Foods High in Sulfur: Nutritional Facts and More to Improve Your Diet

Amounts

According to an article by Eric Yarnell, ND, foods high in sulfur must contain at least 100 grams or 80 micrograms to earn the rating of ‘high’. There is a lot of information around about foods considered to be high in sulfur, however, it is extremely difficult to find information regarding the exact amounts of sulfur they contain. Even Nutrition Data notes, “Unfortunately, sulfur is not one of the nutrients measured in the USDA food composition database so sulfur content does not appear as part of our nutritional analysis.”

The foods listed in this article are all considered to be high in sulfur, though data regarding the exact amount in each was not found at the time of publication. If found at a later date, this article will be updated with that information.

Broccoli

A member of the cabbage family, broccoli is not only high in sulfur, but it is a vitamin C-rich food. One cup of chopped broccoli contains 135% of the recommended daily allowance (RDA) of vitamin C.

Broccoli can be eaten raw, with dip or included in a salad. Some people prefer it cooked, with steaming being a popular option. Broccoli is commonly topped with cheese or butter when cooked.

Brussels Sprouts

Another member of the cabbage family, Brussels sprouts is commonly found on the ‘do not like’ list of many people. Brussels sprouts are most often served cooked.

Like fellow cabbage family member, broccoli, Brussels sprouts are also high in vitamin C and sulfur. One cup of raw Brussels sprouts contain 125% of the RDA for the average adult.

Cauliflower

Unlike broccoli and Brussels sprouts, this member of the cabbage family is not green, but is white in color. High in sulfur, cauliflower is also high in vitamin C, but not as high as broccoli and Brussels sprouts. It comes in at about 77% of the RDA for one cup, raw.

Cauliflower is commonly served raw in salads or cooked, often topped with cheese or mixed with broccoli.

Onions

Some recommend eating this high sulfur food raw. For some, that means eating an onion like an apple, while others just throw some raw slices of onion on their burgers, sandwiches and in salads.

One cup of chopped raw onion contains 15 grams of carbohydrates and 20% RDA of vitamin C. It also has iron and calcium.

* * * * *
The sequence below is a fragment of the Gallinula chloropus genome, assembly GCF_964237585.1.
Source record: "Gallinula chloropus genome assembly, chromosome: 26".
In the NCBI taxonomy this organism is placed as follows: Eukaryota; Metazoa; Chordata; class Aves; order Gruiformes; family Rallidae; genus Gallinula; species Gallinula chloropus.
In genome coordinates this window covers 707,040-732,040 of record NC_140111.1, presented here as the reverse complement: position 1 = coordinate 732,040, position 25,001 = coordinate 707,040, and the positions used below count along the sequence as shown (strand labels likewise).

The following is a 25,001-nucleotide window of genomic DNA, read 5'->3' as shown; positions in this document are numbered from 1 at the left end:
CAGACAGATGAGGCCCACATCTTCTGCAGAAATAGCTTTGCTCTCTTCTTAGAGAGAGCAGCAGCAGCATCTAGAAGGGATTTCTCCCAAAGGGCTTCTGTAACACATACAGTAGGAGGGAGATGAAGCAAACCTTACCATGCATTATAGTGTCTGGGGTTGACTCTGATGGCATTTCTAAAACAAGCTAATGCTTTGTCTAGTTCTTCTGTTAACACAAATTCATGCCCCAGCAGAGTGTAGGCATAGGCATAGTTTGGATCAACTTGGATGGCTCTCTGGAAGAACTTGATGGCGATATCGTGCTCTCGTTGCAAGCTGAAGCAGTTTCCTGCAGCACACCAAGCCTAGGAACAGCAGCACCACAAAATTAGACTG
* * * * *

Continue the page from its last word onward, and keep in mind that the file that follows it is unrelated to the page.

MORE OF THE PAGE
Scallions

A member of the onion family, scallions are high in sulfur. They are known as scallions, spring onions and green onions. Technically, though, the scallion is usually ‘younger’ than a green onion and is without the bulb a green onion would have.

One medium scallion, including top and bulb, contains vitamin C, iron, calcium, vitamin A and dietary fiber.

Garlic

Touted for a number of health benefits, garlic is high in sulfur and a flavorful addition to many recipes. Nutritionally, the data available on garlic lists one clove as having 2% of the RDA for vitamin C and 1% for calcium.

Garlic is often bought as a whole bulb, and individual cloves are then pulled off and peeled for use. They may be minced, put through a garlic press or crushed. Whole garlic bulbs can be roasted in special containers and served as a warm spread, usually on bread.

Leeks

A member of the garlic family, leeks have significant amounts of vitamins A and C. They also provide dietary fiber, sodium, carbohydrates, iron and calcium.

Leeks are found in recipes for entrees as a flavorful compliment or star ingredient. Leek soup, creamed leeks and grilled leeks are a few examples of foods featuring leeks as the primary ingredient.

Eggs (yolks)

Another of the foods high in sulfur, there are also 3 grams of protein in one large, raw, fresh yolk. Some people drink raw eggs as part of a fitness regimen or hangover remedy, but most people prefer to consume their eggs (and yolks) cooked.

Egg are commonly separated in cooking or for reasons of dietary limitations. In cooking, the yolks alone may be used as an egg wash or combined with the other ingredients of a lemon pie. The whites are whipped with sugar to make meringue.

References

Sulfur-Rich Foods and Ulcerative Colitis. Eric Yarnell, ND. 2010. https://www.dryarnell.com/wp-content/uploads/2010/05/Sulfur_ulcerative_colitis.pdf

Can Sulfur Rich Foods Help with Arthritis Pain? Nutrition Data. https://blog.nutritiondata.com/ndblog/2008/05/can-sulphur-ric.html

Sulfur. Foodscout. https://www.foodscout.org/nutrients/sulfur.html

Nutrition Data (all listed foods). https://www.nutritiondata.com/foods